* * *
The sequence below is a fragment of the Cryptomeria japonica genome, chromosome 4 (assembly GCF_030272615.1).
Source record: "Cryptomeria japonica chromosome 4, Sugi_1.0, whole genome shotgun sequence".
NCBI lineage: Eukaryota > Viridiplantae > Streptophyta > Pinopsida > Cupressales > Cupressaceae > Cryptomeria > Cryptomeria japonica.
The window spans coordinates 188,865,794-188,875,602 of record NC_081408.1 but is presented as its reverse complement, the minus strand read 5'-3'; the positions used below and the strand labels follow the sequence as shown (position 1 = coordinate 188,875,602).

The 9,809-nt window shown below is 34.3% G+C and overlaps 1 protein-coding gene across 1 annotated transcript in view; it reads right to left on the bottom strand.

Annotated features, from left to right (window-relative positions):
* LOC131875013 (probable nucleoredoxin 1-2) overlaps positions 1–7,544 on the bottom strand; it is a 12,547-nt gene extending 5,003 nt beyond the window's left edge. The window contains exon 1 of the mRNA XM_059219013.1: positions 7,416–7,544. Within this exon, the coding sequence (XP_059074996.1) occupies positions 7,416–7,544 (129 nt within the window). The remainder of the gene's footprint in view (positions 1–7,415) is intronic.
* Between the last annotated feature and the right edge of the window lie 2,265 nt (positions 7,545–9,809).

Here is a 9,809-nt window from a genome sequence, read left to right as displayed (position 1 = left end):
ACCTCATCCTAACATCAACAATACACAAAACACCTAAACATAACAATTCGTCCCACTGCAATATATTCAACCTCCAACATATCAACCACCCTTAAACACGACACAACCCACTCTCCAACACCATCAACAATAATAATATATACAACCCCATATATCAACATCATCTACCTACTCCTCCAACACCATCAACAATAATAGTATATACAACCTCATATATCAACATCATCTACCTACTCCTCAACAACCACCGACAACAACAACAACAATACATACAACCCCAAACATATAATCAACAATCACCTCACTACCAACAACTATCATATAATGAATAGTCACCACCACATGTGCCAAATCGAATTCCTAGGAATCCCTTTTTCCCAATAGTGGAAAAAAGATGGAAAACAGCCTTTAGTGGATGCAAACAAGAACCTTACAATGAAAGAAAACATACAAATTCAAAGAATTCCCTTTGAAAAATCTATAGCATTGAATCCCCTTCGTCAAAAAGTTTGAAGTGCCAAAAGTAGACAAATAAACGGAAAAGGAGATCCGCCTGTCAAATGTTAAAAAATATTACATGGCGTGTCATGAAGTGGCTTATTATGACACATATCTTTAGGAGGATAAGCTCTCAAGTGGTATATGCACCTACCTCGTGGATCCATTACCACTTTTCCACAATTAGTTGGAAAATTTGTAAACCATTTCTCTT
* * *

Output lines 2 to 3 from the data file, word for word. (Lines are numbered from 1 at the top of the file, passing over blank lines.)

Source record: "Cryptomeria japonica chromosome 4, Sugi_1.0, whole genome shotgun sequence".
NCBI lineage: Eukaryota > Viridiplantae > Streptophyta > Pinopsida > Cupressales > Cupressaceae > Cryptomeria > Cryptomeria japonica.